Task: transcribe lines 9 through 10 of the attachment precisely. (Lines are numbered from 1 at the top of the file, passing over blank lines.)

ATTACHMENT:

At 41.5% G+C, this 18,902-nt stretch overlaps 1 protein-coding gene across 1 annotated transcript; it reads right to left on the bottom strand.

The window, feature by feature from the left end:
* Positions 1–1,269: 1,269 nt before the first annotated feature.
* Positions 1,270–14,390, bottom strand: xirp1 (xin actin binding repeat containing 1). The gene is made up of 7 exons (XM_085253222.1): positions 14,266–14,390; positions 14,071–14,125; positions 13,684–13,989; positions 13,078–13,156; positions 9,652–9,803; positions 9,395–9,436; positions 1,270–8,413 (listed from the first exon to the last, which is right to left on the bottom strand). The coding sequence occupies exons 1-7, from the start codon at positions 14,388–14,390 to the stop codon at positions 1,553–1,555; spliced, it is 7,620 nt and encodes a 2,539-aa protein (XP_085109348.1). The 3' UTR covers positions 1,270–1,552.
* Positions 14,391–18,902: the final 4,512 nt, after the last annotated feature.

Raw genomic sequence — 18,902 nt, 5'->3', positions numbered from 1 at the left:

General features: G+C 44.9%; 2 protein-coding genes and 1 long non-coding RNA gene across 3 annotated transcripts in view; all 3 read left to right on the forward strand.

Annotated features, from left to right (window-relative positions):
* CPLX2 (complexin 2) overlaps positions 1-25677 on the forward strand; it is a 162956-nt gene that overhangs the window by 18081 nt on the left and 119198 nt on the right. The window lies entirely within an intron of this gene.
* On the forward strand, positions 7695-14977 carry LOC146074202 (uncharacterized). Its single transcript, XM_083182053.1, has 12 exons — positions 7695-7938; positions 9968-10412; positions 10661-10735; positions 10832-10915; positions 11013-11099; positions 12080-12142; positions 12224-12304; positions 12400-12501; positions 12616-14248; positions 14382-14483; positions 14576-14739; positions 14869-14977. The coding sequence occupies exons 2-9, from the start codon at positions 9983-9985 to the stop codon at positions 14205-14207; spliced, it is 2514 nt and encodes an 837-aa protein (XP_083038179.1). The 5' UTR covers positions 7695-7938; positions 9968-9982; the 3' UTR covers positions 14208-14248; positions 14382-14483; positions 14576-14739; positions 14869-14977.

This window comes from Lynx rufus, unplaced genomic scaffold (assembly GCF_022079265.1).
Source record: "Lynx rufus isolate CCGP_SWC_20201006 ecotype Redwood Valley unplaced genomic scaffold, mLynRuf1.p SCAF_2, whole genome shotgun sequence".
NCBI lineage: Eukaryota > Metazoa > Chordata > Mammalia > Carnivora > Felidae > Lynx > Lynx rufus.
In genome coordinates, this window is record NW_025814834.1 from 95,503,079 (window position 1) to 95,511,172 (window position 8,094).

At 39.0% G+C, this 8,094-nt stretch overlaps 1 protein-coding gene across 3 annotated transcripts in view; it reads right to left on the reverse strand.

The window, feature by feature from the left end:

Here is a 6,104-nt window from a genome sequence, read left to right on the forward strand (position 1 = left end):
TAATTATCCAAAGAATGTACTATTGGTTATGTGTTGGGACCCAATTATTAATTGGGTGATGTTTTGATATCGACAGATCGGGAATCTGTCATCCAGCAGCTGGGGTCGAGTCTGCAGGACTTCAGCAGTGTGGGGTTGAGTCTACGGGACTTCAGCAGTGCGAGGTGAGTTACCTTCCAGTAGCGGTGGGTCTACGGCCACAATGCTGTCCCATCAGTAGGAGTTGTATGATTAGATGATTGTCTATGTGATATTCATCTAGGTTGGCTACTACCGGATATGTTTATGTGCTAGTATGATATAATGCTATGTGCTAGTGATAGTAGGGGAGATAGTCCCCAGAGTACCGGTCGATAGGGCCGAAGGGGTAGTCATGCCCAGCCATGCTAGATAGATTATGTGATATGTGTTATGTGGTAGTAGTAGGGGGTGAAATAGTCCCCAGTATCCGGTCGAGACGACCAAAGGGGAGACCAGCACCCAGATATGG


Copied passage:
* CPLX2 (complexin 2) overlaps positions 1-25677 on the forward strand; it is a 162956-nt gene that overhangs the window by 18081 nt on the left and 119198 nt on the right. The window lies entirely within an intron of this gene.
* On the forward strand, positions 7695-14977 carry LOC146074202 (uncharacterized). Its single transcript, XM_083182053.1, has 12 exons — positions 7695-7938; positions 9968-10412; positions 10661-10735; positions 10832-10915; positions 11013-11099; positions 12080-12142; positions 12224-12304; positions 12400-12501; positions 12616-14248; positions 14382-14483; positions 14576-14739; positions 14869-14977. The coding sequence occupies exons 2-9, from the start codon at positions 9983-9985 to the stop codon at positions 14205-14207; spliced, it is 2514 nt and encodes an 837-aa protein (XP_083038179.1). The 5' UTR covers positions 7695-7938; positions 9968-9982; the 3' UTR covers positions 14208-14248; positions 14382-14483; positions 14576-14739; positions 14869-14977.